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author
Sellin, Mattias
supervisor
organization
year
type
M2 - Bachelor Degree
subject
keywords
European Union, Lisbon goals, Structural indicators, Factor analysis, Statistics, operations research, programming, actuarial mathematics, Statistik, operationsanalys, programmering, aktuariematematik
language
Swedish
id
1336347
date added to LUP
2006-11-28
date last changed
2010-08-03 10:49:29
@misc{1336347,
  abstract     = {This paper describes a factor analysis applied at the data of the European Union structural indicators. These are the official indicators for wealth and economic development in the European Union with main use to evaluate the outcomes of the year 2000 Lisbon goals for making the European Union the world’s strongest economy by 2010. The purpose of the data is to serve for comparing and “learning by doing”-policies, but have, due to size and format, so far been hard to use for a good compare between member countries. The aim of the paper is therefore to, by using factor analysis applied on the indicators data for the last 10 years, find general patterns of macro economic combinations, which show the causality between policy prioritizations in the European Union. The outcome shows that the main part of the goal achievement is primary related to sustainable wealth, explained by Gross Domestic Product (GDP) and Price level index. Two primary patterns then describe how the rest of the indicators relate to wealth. The first one shows that Research and Development expenditure (R&D), greenhouse gas emissions and low poverty rate strongly relates to the wealth, and is more likely to describe countries with a long sustainable wealth. The second pattern instead shows high GDP correlated to a high poverty rate and independent of R&D, which interpretets as describing more developing economies, not relying on social security or in the transition to a more knowledge-based economy. The factor analysis also shows two obvious casual patterns: R&D strongly relates to education and all three employment-related indicators shows a strong connection between each other. Labour productivity surprisingly shows no mayor influence on the rest of the indicators, except for less significant unexplainable connections. Finally, the factor analysis shows a constant negative correlation of business investment and GDP and no correlations between labour productivity and GDP. This shows that the current model may be developed further by manipulating data, for example by time lagging some variables with a long term effect.},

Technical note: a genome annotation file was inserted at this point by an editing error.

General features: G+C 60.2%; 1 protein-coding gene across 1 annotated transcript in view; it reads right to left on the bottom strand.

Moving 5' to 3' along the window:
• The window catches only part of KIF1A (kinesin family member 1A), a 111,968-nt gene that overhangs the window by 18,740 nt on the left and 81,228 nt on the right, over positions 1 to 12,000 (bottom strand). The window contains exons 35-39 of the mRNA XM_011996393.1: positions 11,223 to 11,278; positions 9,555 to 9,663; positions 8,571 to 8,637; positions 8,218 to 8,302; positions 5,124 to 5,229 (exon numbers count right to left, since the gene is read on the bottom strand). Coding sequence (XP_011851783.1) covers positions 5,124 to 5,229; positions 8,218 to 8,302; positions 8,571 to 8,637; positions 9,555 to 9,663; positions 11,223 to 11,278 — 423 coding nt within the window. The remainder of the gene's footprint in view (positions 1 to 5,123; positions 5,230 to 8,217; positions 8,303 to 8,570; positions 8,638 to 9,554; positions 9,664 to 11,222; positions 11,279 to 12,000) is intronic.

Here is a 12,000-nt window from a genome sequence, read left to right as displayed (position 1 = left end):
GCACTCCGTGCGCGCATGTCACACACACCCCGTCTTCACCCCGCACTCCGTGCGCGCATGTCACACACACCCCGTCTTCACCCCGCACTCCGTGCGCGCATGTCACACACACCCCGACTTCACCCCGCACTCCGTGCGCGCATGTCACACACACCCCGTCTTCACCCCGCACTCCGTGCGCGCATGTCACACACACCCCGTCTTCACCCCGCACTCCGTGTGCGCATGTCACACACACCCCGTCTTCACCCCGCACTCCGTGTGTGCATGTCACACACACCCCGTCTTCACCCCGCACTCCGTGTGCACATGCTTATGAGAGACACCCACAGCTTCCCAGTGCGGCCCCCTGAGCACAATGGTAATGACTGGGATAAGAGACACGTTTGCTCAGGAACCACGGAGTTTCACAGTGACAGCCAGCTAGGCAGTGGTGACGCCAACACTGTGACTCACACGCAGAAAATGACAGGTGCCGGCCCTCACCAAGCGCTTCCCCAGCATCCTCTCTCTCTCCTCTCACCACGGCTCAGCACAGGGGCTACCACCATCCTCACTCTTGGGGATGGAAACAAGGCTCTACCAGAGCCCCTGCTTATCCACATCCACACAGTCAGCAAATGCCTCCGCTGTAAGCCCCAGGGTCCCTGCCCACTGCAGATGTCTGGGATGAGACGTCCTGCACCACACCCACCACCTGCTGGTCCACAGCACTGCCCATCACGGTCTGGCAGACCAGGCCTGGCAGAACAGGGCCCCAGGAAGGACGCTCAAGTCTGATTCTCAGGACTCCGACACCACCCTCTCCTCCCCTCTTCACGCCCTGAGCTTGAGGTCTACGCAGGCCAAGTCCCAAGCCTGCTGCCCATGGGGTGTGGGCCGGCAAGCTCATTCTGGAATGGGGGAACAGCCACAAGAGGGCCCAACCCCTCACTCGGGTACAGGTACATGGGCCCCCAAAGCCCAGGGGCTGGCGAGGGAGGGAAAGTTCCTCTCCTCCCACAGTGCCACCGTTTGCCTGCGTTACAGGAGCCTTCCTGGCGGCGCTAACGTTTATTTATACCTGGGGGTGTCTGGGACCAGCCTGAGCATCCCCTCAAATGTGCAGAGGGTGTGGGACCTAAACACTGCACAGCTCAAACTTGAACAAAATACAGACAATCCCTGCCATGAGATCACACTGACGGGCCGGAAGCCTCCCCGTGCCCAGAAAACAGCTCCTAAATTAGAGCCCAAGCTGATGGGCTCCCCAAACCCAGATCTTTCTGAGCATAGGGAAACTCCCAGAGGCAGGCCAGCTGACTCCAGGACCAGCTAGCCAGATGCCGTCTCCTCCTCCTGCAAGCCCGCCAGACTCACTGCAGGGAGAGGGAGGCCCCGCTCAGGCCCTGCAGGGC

author       = {Sellin, Mattias},
  keyword      = {European Union,Lisbon goals,Structural indicators,Factor analysis,Statistics, operations research, programming, actuarial mathematics,Statistik, operationsanalys, programmering, aktuariematematik},
  language     = {swe},
  note         = {Student Paper},
  title        = {Faktoranalys av EU: s strukturella indikatorer},
  year         = {2006},
}